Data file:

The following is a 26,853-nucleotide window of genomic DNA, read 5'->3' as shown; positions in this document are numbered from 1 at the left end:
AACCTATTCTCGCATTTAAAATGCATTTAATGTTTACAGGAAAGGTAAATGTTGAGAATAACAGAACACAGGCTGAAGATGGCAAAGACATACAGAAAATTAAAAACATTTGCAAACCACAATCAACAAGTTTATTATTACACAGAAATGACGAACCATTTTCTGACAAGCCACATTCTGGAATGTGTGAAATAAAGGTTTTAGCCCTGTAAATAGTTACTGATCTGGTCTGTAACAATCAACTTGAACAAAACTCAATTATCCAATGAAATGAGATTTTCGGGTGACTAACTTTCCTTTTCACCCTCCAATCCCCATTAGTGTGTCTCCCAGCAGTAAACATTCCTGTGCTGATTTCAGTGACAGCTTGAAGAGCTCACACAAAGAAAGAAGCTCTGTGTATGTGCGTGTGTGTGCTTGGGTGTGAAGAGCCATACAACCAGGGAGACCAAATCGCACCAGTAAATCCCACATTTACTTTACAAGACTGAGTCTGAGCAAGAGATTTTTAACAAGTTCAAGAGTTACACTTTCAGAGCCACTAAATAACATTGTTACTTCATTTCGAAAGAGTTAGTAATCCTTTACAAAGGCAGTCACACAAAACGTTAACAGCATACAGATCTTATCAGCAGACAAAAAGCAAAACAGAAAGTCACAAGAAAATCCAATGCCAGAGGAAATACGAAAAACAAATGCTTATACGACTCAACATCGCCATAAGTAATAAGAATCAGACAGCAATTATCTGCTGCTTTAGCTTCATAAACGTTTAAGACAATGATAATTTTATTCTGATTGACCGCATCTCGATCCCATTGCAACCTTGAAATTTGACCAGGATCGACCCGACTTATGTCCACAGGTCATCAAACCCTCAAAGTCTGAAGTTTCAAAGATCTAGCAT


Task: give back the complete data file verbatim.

The following is a 26,853-nucleotide window of genomic DNA, read 5'->3' as shown; positions in this document are numbered from 1 at the left end:
AACCTATTCTCGCATTTAAAATGCATTTAATGTTTACAGGAAAGGTAAATGTTGAGAATAACAGAACACAGGCTGAAGATGGCAAAGACATACAGAAAATTAAAAACATTTGCAAACCACAATCAACAAGTTTATTATTACACAGAAATGACGAACCATTTTCTGACAAGCCACATTCTGGAATGTGTGAAATAAAGGTTTTAGCCCTGTAAATAGTTACTGATCTGGTCTGTAACAATCAACTTGAACAAAACTCAATTATCCAATGAAATGAGATTTTCGGGTGACTAACTTTCCTTTTCACCCTCCAATCCCCATTAGTGTGTCTCCCAGCAGTAAACATTCCTGTGCTGATTTCAGTGACAGCTTGAAGAGCTCACACAAAGAAAGAAGCTCTGTGTATGTGCGTGTGTGTGCTTGGGTGTGAAGAGCCATACAACCAGGGAGACCAAATCGCACCAGTAAATCCCACATTTACTTTACAAGACTGAGTCTGAGCAAGAGATTTTTAACAAGTTCAAGAGTTACACTTTCAGAGCCACTAAATAACATTGTTACTTCATTTCGAAAGAGTTAGTAATCCTTTACAAAGGCAGTCACACAAAACGTTAACAGCATACAGATCTTATCAGCAGACAAAAAGCAAAACAGAAAGTCACAAGAAAATCCAATGCCAGAGGAAATACGAAAAACAAATGCTTATACGACTCAACATCGCCATAAGTAATAAGAATCAGACAGCAATTATCTGCTGCTTTAGCTTCATAAACGTTTAAGACAATGATAATTTTATTCTGATTGACCGCATCTCGATCCCATTGCAACCTTGAAATTTGACCAGGATCGACCCGACTTATGTCCACAGGTCATCAAACCCTCAAAGTCTGAAGTTTCAAAGATCTAGCAT